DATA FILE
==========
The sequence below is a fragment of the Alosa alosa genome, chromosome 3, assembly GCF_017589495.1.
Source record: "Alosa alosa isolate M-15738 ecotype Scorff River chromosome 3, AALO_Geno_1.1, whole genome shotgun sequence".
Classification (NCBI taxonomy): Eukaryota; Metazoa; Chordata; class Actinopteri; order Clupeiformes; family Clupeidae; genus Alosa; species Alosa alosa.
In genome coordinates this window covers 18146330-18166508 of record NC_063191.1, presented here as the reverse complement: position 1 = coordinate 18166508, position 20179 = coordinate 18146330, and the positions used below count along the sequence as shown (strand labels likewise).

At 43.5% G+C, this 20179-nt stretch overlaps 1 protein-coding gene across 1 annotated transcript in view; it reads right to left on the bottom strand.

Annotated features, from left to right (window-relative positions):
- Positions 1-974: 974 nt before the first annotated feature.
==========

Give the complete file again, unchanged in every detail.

The sequence below is a fragment of the Alosa alosa genome, chromosome 3, assembly GCF_017589495.1.
Source record: "Alosa alosa isolate M-15738 ecotype Scorff River chromosome 3, AALO_Geno_1.1, whole genome shotgun sequence".
Classification (NCBI taxonomy): Eukaryota; Metazoa; Chordata; class Actinopteri; order Clupeiformes; family Clupeidae; genus Alosa; species Alosa alosa.
In genome coordinates this window covers 18146330-18166508 of record NC_063191.1, presented here as the reverse complement: position 1 = coordinate 18166508, position 20179 = coordinate 18146330, and the positions used below count along the sequence as shown (strand labels likewise).

At 43.5% G+C, this 20179-nt stretch overlaps 1 protein-coding gene across 1 annotated transcript in view; it reads right to left on the bottom strand.

Annotated features, from left to right (window-relative positions):
- Positions 1-974: 974 nt before the first annotated feature.